Hurricane season has officially arrived in Central Florida.
From June through November, everyone in the state of Florida is vulnerable.
To make sure you’re prepared ahead of time, here are six general contractor-approved tips for home hurricane preparedness that can reduce potential damage.
Clean your gutters
An accumulation of leaves and branches keeps rainwater from flowing through gutters and away from your home. To prevent water from backing up, gutters should be cleaned prior to the start of the rainy season.
Asses your shutter situation
If your shutters are in need of upgrading, order them now and avoid the risk of shutter sell-out prior to an upcoming storm. If custom shutters or impact-resistant windows are not in your budget, measure your windows and purchase plywood for covering all exposed glass on all sides of your home. When cutting plywood for windows, mark which window each piece was cut for. This makes it easy to remember what goes where next time around.
Trim those trees
Call a professional to have your trees trimmed, and avoid heavy branches from falling onto your roof, home, or other dwelling structures. Ideally, a professional tree service will have a certified arborist on staff to make sure your trees are trimmed properly to promote their health and longevity.
What will you do when the lights go out?
Power outages resulting from storms can last several days to several weeks, leaving you without power to essential electronics. A whole house generator, if it’s within your budget, is a reliable way to back up larger systems – such as air conditioning and hot water heating. Smaller, portable generators are a more affordable option, and have the capacity to power fans, refrigerators and phone charging stations. Just remember, portable generators NEVER come inside, not even in a garage, as they produce deadly carbon monoxide when they’re running.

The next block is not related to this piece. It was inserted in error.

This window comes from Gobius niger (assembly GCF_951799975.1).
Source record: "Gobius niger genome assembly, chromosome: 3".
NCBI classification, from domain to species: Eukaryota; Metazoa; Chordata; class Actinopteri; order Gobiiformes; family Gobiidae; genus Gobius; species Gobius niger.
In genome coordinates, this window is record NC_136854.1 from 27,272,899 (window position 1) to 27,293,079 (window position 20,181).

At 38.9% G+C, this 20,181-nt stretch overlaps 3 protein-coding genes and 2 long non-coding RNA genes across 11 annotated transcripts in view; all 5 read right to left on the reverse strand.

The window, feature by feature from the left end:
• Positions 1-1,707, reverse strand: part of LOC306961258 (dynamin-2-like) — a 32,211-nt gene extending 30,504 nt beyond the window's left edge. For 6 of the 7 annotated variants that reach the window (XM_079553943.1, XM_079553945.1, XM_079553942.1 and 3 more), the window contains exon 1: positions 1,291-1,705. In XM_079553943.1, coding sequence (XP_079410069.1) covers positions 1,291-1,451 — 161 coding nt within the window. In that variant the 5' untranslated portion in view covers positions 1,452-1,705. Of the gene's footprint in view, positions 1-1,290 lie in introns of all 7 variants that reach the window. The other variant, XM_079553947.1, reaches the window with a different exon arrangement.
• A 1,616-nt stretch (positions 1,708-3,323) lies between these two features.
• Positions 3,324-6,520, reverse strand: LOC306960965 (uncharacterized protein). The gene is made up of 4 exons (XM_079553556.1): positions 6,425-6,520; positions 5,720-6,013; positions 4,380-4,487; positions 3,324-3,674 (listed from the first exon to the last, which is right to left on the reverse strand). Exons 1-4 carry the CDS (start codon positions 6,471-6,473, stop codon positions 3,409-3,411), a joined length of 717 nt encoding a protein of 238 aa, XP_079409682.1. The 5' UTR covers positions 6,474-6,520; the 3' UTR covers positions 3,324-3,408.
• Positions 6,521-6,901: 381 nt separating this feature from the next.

Read: Tips for safe generator use
Identify and update your safe room
A safe room has minimal or no windows, and ideally, fits your whole family and supplies. This room is to be accessed in case of a tornado warning, or when another destructive risk is imminent. In addition to the safety basics (food, water, medicine, basic first-aid supplies, flashlights and portable charging stations), you might also consider stashing a few comfort focused items here. Items such as stuffed animals for kids, toys for your pets and a book to occupy your mind will help keep everyone in the right frame of mind, should you be stuck in your safe space for an extended period of time.
Make sure to keep an extra propane tank on hand. Don’t wait until pre-storm, get ahead of the crowds and purchase one (or two) now. Gasoline for vehicles is also often in short supply just before and after a storm strikes. If you have a couple extra gasoline cans, consider filling and storing in a cool, shaded space. Does your house use natural gas? Make sure to call the gas company for a refill or tank top off so you have plenty post-storm.
Thinking ahead and taking steps toward home hurricane preparedness can make a big impact on your ability to think clearly ahead of an impending storm. One afternoon of preparation can save you months of discomfort, money, and time spent on repairs after the storm.